Thought ‘cooking fish’ always involves some sort of heat? You might just be mistaken! You can also ‘cook’ fish using only acids, no gas stove required. It’s what makes so-called ‘ceviche’ and gives eating fish a whole new dimension. Despite the lack of heat, the acids can transform raw fish in a delicate ‘cooked’ fish. There’s quite a bit of science involved here, so let’s dive into why ceviche works, what ceviche is and end with a simple quick recipe. Ready for some ceviche science?
What happens when cooking fish
Before we can dive into ceviche science we have to start at the basics. What happens when cooking fish? We’ll start with the more common method of cooking fish: simply using heat.
When looking into chemical and physical processes in food we first have to know what we have to work with. In other words, what is a fish made? There are a lot of different types of fish with all a varying composition. When just looking at the fillets (thus not the bones), the by far most prevalent ingredient (just like in human beings) is water (often between 70-90%). In lean fish (those with only little fat) the next most prevalent ingredient are proteins. In fatty fish there is also quite some fat. Besides these two or three main ingredients there are still some minerals and vitamins in fish as well as a few carbohydrates.
When looking at what happens during cooking we mostly have to look at the proteins and water and in some cases the fat. During cooking the fish is heated, heating a fish will initiate several processes:
- Evaporation of moisture
- Denaturation of proteins; this is what actually ‘cooks’ the fish, it will turn white instead of translucent (similar to what happens when frying an egg)
- Melting of solid fats (if those are present, however, a lot of fats in fish can be liquid)
- Kill off any micro organisms present (once the heat is high enough)
- Change of colour (if applicable, shrimps are a good example)
It is mostly the denaturation of proteins that will make a fish look cooked. When proteins denature, their complex 3D structures unfold and get changed permanently. This different orientation drastically changes their appearance and ways of working.
What is ceviche?
Ceviche is fish that has not been heated, instead, it is cooked by immersing it in an acid. As we discussed above, one of the most important steps of cooking fish is the denaturation of proteins. This can be done by heat, but acids can do this as well! Acids will interact with the side chains of the proteins causing similar changes. Commonly used acids are lime & lemon juice.
Since the acid will not cause the evaporation of any moisture, the fish won’t be as prone to drying out. That said, it is possible to ‘overcook’ ceviche! If the proteins remain in the acid for too long, or if the acid is very acidic, the proteins will curdle and unfold too much. This causes the proteins to push out moisture, causing the ceviche to overcook.
Ceviche can be made with a lot of different types of fish. You can find heaps of recipes for salmon, shrimp and white fish (e.g. cod or tilapia) ceviche. All will work in similar way but tend to use different combinations of flavour.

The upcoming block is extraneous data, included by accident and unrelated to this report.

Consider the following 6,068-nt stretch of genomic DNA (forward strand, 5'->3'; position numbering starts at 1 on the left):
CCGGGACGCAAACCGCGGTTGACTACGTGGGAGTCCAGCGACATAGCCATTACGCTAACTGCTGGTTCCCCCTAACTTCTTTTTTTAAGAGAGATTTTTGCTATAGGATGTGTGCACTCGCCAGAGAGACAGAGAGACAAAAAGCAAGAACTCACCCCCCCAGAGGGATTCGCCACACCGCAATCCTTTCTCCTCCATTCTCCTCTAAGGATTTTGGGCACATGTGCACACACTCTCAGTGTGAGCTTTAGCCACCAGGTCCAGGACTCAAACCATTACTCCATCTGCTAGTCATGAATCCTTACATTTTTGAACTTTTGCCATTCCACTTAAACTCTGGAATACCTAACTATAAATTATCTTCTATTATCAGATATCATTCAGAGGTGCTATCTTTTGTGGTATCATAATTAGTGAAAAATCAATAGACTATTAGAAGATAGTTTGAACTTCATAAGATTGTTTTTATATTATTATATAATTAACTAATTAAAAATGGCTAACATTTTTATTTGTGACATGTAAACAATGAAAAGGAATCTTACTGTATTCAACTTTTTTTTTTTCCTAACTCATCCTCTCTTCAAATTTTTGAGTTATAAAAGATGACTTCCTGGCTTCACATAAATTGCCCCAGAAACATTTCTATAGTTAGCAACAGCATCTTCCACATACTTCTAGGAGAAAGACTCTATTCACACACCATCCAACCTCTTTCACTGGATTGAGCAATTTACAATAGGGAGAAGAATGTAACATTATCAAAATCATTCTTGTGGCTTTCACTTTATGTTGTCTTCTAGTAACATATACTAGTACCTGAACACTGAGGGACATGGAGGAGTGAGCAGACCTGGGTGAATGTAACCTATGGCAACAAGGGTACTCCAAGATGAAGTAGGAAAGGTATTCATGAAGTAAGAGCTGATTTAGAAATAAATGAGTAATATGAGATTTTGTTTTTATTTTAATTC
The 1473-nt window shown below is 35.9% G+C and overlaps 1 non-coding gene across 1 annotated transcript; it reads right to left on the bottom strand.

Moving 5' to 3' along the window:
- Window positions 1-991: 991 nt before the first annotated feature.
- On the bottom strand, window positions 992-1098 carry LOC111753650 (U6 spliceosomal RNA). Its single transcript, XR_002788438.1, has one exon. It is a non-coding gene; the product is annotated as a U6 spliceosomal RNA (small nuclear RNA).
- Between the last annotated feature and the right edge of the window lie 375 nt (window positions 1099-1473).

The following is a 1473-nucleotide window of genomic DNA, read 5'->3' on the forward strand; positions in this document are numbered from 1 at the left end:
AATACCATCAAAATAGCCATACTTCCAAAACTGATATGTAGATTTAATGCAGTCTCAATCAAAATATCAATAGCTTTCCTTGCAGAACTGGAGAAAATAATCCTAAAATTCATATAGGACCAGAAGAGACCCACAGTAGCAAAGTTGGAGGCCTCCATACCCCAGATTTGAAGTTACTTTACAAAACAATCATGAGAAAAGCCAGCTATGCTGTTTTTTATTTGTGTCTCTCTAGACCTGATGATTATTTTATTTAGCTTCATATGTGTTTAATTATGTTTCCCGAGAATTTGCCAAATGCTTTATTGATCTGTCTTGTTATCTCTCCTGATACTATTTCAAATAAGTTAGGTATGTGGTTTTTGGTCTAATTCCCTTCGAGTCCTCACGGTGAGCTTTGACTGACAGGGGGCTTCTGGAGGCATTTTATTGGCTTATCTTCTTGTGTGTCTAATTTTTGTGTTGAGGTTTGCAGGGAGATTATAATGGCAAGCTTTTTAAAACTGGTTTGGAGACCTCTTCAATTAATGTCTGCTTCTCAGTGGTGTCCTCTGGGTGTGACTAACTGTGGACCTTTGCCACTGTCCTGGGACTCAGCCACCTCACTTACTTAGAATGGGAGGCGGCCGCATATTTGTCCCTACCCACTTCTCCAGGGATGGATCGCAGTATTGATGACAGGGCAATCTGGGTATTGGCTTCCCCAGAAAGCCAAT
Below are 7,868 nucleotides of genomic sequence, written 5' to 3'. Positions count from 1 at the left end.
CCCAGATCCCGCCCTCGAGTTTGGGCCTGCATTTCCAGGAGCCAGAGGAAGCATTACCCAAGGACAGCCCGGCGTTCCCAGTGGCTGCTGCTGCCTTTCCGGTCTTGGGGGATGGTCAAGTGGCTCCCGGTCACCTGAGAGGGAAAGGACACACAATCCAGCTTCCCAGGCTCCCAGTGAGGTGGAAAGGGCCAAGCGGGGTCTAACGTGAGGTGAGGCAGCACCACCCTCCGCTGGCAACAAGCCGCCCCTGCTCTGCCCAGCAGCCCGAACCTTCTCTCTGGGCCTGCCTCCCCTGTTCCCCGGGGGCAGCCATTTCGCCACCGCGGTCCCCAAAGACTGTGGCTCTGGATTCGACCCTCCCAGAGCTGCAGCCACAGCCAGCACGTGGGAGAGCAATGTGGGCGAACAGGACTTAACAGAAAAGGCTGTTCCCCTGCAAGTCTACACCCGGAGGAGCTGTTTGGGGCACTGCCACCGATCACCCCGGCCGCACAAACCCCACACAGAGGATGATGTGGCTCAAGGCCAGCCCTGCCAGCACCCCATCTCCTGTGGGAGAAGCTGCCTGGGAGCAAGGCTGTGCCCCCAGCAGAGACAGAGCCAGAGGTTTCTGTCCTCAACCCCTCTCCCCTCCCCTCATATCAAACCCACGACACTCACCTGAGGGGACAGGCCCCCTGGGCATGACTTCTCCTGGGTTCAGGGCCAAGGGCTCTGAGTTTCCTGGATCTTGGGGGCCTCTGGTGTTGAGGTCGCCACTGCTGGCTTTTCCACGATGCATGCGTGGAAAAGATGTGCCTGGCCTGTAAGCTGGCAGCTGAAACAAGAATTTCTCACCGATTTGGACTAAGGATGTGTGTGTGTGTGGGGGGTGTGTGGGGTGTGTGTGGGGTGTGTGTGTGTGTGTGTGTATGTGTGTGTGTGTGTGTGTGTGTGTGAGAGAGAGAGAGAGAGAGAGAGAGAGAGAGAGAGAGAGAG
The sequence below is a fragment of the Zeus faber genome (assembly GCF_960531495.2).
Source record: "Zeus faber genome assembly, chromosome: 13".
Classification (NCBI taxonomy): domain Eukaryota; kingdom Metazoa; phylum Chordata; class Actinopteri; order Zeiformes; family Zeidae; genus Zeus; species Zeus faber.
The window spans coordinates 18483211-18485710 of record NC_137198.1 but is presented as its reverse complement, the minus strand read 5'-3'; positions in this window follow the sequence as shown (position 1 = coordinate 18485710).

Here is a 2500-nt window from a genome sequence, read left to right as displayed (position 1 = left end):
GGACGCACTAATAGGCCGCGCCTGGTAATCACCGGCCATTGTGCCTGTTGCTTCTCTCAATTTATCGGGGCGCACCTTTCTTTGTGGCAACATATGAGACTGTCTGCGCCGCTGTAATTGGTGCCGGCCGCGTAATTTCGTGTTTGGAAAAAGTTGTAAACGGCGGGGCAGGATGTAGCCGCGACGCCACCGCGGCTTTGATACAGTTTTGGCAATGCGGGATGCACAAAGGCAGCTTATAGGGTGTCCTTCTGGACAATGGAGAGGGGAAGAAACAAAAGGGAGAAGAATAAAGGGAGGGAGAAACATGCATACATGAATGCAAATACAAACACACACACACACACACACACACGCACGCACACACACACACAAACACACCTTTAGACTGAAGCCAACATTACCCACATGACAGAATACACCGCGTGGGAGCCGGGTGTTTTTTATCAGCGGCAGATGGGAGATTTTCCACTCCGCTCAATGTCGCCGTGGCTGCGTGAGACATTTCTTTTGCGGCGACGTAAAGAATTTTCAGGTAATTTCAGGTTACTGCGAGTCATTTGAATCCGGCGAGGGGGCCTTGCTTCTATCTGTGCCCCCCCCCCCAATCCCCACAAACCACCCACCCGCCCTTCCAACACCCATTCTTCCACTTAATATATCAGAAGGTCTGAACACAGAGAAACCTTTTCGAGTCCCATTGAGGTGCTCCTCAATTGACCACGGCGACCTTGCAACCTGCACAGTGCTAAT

Safety of ceviche
Since fish isn’t heated during the acid treatment, micro organisms aren’t killed by heat as usually is the case. The acidic environment might slow down the growth of some micro organisms, however, it does not necessarily kill the micro organisms (most will simply stop growing or slow down, but won’t necessarily be killed in this short time span). When making ceviche it is therefore very important to use high quality fish.
Using a freshly caught fish can be one example, however, in a lot of cases frozen is better than fresh for two reasons. One, fishermen tend to be at sea for several days in a row. They will freeze freshly caught fish on the boats immediately. Preserving the fish well. If this isn’t done the fish might actually already be a few days old when it comes off the boat ‘fresh’. The second important reason is that parasites in fish can be killed by freezing the fish. The low temperatures will kill of these parasites. So when using a fish that was frozen immediately, and thawed safely (don’t leave it on the countertop for 24 hours) you’ve got a good shot of having a fish suitable for ceviche.
Below is a suggestion for a ceviche recipe, recipe can be varied a lot and the exact cooking time will depend on the limes and lemons you’ve used and their acidity. The more you dilute the lime & lemon juice, the less sour it becomes and the longer the cooking process will take. A few last ceviche science guidelines:
Ceviche science guidelines
- The more acidic the ‘marinade’ (in other words, a lower pH value), the faster cooking will go
- The smaller the fish pieces, the faster ‘cooking’ will proceed
- Not all limes and lemons are equal, it is always best to look at the fish and see whether it’s done.
- Ceviche can be overcooked, leaving the fish in the marinade for longer than requird doesn’t tend to improve the quality.
Now on to the recipe!
- 250g tilapia fillets (thawed)
- 1 sjallot
- 5 cherry tomatoes
- Juice of a lime
- Juice of two lemons
- Juice of an orange
- Salt and pepper (to taste)
- Cut the fish in evenly sized pieces (if the size difference is very large some will cook a lot faster than others).
- Cut the sjallot and tomatoes in small pieces and mix with the tilapia.
- Pour in the juices and season with salt and pepper.
- Leave until the fish is fully cooked (some prefer their fish slightly raw in the center, take the fish out of the marinade sooner in that case), it took approx 30 minutes in our case.
Serious eats seems to have tested just about everything in food and cooking, including this ceviche.
Eating raw or undercooked fish increases the risk for foodborn disease and is thus not adviced for those with a weaker immune system. If in doubt, refrain from eating ceviche or search for expert advice.